It wasn’t long after the planet Uranus accidentally was discovered by William Herschel in 1781 that astronomers realized the new planet was not moving around the sun in the manner prescribed by Newton’s laws of motion and gravity. Even when taking into account all the small perturbations caused by the other six known planets tugging on it this way and that, Uranus was straying from its predicted orbit.
Rather than questioning the validity of Isaac Newton’s law of gravity, two astronomers independently concluded that the strange behavior of Uranus could be explained by the presence of a hitherto-unknown planet even farther from the sun. Each man made careful calculations to determine the whereabouts of this hidden world.
Englishman John Couch Adams, the young, unknown upstart of an astronomer, sent his predicted position to the director of the Cambridge Observatory, James Challis, in summer 1846, but an inadequate star atlas hampered Challis’ search for Adams’ planet such that he did not recognize it when he saw it Aug. 8 and 12.
Meanwhile, Urbain Leverrier, the well-known veteran French astronomer, sent his predicted position to the director of the Berlin Observatory, Johann Galle, on Sept. 23, 1846. Using a much better set of star charts, Galle found the new planet within 1 degree of Leverrier’s predicted position after only one hour of searching. The amazing discovery was a triumph not only for Leverrier and Galle but for Isaac Newton and his law of gravity, as well.
History now credits both Adams and Leverrier with independently making the calculations that led to the discovery of our solar system’s eighth planet. It is not a stretch to say that Neptune was discovered with a pen rather than a telescope.
Neptune orbits the sun at a distance 30 times greater than the distance of Earth from the sun, and it requires 165 years to complete one orbit. That means that this year, Neptune completes its first full orbit of the sun since its discovery in 1846. The faint and distant planet has returned to the same region of the sky that it occupied when Galle first recognized it amongst the stars of the constellation Aquarius, 165 years ago this week.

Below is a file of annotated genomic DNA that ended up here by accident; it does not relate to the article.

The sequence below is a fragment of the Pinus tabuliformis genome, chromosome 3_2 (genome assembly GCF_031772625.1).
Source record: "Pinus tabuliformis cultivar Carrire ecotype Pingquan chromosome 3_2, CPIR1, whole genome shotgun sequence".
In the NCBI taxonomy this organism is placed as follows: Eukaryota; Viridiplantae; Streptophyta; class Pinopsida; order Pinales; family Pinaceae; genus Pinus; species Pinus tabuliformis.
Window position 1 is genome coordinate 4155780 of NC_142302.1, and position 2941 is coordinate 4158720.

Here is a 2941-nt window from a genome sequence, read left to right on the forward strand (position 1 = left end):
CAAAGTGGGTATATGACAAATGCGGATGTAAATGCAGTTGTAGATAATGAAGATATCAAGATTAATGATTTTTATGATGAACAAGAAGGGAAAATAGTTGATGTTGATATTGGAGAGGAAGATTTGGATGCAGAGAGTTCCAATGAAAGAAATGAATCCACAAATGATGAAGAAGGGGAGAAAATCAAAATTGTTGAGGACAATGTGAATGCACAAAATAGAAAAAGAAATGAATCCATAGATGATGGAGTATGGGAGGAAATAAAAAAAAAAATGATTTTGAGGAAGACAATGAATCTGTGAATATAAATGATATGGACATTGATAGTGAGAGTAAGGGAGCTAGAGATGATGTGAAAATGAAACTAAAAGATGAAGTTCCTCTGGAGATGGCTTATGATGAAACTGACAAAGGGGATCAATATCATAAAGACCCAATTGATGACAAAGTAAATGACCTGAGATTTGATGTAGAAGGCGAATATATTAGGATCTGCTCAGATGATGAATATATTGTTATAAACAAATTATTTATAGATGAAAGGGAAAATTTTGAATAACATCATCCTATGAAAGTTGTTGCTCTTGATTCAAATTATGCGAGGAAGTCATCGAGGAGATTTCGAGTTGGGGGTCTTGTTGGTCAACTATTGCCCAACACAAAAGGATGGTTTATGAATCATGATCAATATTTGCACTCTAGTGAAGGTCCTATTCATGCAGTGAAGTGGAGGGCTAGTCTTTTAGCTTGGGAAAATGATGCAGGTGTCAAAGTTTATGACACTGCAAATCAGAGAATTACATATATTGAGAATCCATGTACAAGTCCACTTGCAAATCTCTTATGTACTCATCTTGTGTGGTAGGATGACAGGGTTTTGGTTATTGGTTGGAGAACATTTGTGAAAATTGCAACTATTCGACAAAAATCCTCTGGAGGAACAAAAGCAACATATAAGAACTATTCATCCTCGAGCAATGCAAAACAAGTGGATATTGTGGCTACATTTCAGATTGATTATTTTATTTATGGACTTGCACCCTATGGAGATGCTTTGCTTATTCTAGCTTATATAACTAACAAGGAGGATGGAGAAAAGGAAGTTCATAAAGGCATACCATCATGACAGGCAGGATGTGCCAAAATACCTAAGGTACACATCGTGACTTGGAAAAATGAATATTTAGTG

Since Neptune’s discovery one Neptune year ago, just think of what has happened here on Earth. We’ve endured a Civil War and two world wars as well as many smaller battles and military actions. Albert Einstein was born and died, rewriting the physics books in his brief time here. We split the atom and mapped the human genome. The Titanic sank and rockets carried humans into Earth’s orbit. Astronauts left their footprints on the moon, and our robotic emissaries have explored all of the major planets and their moons at close range, including Neptune. Pluto, an even more distant planet, was discovered and later demoted, leaving Neptune as the most distant planet in our solar system. All of this human triumph and tragedy occurred in 165 years, while Neptune moved silently through the cold darkness to close the circle.
Happy anniversary, Neptune.
Jimmy Westlake teaches astronomy and physics at Colorado Mountain College’s Alpine Campus. He is an avid astronomer whose photographs and articles have been published all around the world. Check out Jimmy’s astrophotography website at www.jwestlake.com.